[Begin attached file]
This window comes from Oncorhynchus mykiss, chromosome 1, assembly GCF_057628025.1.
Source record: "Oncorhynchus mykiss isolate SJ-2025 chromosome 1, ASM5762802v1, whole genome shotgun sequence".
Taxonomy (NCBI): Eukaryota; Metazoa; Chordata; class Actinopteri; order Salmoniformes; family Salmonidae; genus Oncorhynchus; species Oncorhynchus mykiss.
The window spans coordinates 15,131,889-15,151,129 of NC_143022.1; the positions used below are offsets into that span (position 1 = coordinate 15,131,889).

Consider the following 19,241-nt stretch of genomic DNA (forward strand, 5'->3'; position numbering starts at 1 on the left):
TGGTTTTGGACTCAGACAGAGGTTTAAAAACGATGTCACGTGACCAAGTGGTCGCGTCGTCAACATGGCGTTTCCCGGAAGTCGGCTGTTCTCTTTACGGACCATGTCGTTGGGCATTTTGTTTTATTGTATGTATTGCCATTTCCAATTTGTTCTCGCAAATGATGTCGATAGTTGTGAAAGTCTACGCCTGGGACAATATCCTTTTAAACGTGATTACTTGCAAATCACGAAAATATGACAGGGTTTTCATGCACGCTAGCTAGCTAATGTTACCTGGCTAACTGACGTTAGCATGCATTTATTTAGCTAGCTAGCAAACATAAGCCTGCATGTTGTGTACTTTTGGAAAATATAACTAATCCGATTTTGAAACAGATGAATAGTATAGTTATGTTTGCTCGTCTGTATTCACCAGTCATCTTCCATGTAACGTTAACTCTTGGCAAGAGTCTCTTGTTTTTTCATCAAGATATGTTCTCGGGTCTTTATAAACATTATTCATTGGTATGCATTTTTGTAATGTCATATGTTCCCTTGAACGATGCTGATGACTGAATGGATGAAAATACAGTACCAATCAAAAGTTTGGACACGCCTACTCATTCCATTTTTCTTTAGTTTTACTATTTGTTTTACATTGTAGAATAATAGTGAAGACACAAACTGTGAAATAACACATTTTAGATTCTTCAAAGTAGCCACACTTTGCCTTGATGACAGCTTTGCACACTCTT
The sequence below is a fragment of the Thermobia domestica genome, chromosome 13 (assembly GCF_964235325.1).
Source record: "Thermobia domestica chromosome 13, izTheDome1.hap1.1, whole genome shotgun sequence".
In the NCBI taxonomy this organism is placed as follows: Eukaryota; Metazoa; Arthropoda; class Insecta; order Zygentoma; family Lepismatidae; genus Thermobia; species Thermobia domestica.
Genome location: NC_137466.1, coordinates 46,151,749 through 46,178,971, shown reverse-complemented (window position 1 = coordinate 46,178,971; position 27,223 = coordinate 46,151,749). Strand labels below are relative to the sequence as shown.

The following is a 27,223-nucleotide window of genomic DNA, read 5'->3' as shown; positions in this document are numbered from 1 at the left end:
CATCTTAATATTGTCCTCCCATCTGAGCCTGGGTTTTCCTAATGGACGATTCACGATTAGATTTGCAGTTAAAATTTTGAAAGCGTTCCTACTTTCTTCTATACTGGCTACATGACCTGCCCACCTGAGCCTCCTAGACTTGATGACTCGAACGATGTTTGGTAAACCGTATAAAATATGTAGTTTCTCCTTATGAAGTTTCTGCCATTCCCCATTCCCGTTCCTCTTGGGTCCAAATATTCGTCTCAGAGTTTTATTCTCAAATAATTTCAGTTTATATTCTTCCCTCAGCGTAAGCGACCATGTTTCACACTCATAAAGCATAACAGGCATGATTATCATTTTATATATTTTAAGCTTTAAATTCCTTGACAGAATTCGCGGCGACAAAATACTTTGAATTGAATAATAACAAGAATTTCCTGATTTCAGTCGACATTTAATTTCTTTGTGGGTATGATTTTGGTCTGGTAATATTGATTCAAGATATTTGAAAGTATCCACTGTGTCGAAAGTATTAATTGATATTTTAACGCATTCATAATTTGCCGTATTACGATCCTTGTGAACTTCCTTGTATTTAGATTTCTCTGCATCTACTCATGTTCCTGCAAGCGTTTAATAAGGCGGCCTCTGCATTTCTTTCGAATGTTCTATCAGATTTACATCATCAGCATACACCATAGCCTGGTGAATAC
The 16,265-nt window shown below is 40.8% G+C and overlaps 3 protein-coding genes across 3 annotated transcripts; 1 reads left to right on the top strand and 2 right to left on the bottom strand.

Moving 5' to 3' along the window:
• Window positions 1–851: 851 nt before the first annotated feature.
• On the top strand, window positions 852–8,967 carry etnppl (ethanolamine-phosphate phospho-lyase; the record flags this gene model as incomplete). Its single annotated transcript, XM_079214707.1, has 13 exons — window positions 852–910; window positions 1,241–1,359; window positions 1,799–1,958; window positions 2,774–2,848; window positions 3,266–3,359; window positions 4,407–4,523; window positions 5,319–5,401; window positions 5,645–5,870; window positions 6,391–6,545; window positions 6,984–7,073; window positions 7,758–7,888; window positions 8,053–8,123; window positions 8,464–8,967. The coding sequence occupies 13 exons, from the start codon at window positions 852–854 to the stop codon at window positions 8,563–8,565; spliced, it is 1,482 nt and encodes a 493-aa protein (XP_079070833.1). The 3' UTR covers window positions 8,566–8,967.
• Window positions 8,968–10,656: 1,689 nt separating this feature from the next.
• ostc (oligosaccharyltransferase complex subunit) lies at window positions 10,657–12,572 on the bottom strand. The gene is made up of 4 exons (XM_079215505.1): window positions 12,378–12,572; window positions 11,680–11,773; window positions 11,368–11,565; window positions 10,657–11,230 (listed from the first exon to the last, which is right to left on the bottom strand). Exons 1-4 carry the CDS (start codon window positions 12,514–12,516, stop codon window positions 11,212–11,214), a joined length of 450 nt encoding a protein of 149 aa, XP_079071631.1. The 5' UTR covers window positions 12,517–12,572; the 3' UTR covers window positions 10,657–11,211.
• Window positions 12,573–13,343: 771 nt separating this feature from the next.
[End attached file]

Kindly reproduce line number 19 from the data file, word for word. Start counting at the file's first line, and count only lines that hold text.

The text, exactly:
• Window positions 12,573–13,343: 771 nt separating this feature from the next.